How the “Experts” Conned You about Fat and Sugar
It takes a lot to shock me—especially when it comes to the corrupting influence that food manufacturers have on people’s beliefs about what’s healthy and unhealthy. However, even I was stunned by a new article in the New York Times. Headlined “How the sugar industry shifted blame to fat,” it describes how sugar promoters paid researchers back in the 1960s to downplay the dangers of sugar and demonize fat.
According to recently discovered documents, the Sugar Research Foundation (now known as the Sugar Association) paid three Harvard researchers the equivalent of about $50,000 in today’s dollars to review research on sugar, fat, and heart disease. The catch? The sugar group picked the papers to review and made it clear that they expected the results of the review to be pro-sugar. I can’t imagine any scientists—especially Harvard researchers—accepting terms like these. All the money on the planet couldn’t make me lie to you about sugar being okay for you.
But these researchers apparently had no problem at all with the deal. They replied, “We are well aware of your particular interest and will cover this as well as we can.” In other words—nod, nod, wink, wink. We get the hint. As they worked on their paper, the researchers shared drafts of it with John Hickson, a leading sugar industry executive. At the end, Hickson said, “Let me assure you this is quite what we had in mind, and we look forward to its appearance in print.”
The review, published in the prestigious New England Journal of Medicine in 1967, had the intended effect. Stanton Glantz, who coauthored a new exposé of the incident in JAMA Internal Medicine, says, “They were able to derail the discussion about sugar for decades.” In addition, they skewed their findings to vilify saturated fat—which is currently being exonerated as a culprit in heart disease. As a result, the paper played a key role in creating the epidemic of obesity and diabetes we’re facing today.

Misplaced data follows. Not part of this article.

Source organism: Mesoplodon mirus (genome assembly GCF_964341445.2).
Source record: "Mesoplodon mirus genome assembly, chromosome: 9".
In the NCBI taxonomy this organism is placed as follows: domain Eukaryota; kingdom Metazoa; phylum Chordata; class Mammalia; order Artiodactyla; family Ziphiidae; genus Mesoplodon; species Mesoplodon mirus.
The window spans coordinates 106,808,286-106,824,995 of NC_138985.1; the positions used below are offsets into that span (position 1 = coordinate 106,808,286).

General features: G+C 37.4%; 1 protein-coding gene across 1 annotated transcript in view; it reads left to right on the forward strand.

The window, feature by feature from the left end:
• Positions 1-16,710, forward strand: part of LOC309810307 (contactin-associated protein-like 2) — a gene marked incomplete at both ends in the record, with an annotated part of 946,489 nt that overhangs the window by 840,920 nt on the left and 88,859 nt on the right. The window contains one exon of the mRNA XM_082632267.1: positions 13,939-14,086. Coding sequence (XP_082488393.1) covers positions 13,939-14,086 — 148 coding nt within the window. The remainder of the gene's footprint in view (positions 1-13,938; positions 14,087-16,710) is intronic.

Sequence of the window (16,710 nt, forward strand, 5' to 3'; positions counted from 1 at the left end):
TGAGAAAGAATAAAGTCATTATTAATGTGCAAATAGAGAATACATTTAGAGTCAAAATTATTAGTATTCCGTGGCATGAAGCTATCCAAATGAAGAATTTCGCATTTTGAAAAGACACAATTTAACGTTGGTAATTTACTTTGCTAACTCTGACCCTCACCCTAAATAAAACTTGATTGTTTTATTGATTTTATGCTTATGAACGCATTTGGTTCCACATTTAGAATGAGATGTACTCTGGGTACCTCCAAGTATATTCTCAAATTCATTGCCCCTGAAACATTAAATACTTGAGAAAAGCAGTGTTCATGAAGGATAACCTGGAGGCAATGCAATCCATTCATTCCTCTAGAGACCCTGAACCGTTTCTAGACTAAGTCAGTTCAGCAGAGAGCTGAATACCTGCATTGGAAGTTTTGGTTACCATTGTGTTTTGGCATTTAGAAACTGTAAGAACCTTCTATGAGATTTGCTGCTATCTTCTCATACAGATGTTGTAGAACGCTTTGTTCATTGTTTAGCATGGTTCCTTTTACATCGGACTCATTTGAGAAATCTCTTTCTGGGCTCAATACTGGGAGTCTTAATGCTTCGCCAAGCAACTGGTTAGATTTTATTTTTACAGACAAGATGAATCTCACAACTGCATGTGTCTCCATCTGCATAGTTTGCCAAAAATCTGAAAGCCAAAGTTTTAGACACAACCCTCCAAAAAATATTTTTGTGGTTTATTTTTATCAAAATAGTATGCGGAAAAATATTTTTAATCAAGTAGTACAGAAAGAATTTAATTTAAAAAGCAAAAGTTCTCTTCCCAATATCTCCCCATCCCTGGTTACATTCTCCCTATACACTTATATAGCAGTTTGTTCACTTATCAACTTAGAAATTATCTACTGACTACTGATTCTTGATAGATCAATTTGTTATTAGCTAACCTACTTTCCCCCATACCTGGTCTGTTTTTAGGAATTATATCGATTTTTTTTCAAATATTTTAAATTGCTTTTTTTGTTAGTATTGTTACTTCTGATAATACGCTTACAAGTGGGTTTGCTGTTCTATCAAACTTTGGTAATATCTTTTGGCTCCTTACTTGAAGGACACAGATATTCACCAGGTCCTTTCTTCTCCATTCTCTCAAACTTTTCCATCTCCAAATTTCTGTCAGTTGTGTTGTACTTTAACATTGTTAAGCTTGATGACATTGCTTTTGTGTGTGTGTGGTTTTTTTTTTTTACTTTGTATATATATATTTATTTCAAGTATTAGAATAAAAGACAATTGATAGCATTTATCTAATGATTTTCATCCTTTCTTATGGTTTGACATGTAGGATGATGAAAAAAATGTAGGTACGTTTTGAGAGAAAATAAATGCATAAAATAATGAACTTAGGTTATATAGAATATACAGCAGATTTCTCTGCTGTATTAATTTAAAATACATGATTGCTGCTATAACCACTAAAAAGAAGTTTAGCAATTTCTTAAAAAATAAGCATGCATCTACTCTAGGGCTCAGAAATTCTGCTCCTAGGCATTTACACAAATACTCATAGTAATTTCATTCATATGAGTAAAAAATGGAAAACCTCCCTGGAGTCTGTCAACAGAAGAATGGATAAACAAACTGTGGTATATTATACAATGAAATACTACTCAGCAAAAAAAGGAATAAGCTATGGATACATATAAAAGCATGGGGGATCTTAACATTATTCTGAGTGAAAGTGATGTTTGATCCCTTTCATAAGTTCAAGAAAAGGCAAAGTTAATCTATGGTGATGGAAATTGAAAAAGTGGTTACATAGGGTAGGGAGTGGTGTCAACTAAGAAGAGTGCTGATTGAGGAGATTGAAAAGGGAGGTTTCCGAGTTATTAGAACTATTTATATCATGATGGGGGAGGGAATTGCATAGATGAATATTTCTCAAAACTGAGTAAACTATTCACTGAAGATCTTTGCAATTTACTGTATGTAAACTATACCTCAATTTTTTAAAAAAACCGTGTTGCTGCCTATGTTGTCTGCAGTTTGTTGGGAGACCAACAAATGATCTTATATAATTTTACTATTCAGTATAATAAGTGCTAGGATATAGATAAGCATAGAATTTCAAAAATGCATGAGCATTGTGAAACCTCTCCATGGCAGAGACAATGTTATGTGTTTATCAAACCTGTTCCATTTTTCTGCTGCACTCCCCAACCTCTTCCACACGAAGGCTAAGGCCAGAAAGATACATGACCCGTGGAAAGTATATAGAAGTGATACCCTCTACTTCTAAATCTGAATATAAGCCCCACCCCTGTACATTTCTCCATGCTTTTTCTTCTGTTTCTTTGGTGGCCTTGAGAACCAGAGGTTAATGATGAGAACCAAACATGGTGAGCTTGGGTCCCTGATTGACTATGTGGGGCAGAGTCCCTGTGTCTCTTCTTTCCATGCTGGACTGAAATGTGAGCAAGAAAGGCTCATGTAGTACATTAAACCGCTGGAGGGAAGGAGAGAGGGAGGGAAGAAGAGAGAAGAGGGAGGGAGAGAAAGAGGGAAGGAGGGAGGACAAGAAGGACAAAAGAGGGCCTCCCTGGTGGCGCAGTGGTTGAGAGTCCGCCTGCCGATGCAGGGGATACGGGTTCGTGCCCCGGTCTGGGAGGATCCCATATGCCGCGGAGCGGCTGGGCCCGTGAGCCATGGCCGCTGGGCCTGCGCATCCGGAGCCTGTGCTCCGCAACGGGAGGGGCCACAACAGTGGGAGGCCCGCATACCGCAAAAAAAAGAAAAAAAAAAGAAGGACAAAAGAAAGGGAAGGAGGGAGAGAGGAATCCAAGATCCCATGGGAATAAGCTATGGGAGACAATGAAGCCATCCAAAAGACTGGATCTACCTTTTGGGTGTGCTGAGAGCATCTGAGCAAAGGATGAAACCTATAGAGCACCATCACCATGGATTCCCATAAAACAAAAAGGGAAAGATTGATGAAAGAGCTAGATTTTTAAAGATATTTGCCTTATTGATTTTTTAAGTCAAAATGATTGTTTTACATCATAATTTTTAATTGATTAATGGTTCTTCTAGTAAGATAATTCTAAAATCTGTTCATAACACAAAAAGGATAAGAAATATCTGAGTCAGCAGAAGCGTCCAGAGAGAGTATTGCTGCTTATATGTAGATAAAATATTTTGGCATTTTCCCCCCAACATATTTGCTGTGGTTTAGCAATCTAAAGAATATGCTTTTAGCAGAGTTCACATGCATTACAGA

Along with misleading research by other scientists like Ancel Keys, it gave us a government-sponsored food pyramid that’s heavily loaded with carbs and stripped of healthy fats and proteins. After decades of this diet, we’re fatter and sicker than we’ve ever been. The New York Times article notes that journals now require authors to disclose their sources of funding. But I can absolutely guarantee you that food manufacturers still find ways to corrupt scientific opinion.
If you don’t believe it, check out Scientific American’s recent hard-hitting article, “Science for Sale,” about the food industry’s influence on the American Society for Nutrition—which has ties to companies ranging from Coca-Cola to the World Sugar Research Organization. I know it’s unsettling to discover that much of the nutritional advice you’ve accepted from “experts” for decades is bought and paid for by the processed food industry.
But I hope that it’ll encourage you to be more skeptical about this advice in the future. And I hope that it will encourage you to eat more natural, unprocessed foods—because I trust the farmers who grow organic kale and the ranchers who raise pastured cows way more than I trust multi-million-dollar food lobbies and “nutrition experts” who are in bed with Coca-Cola!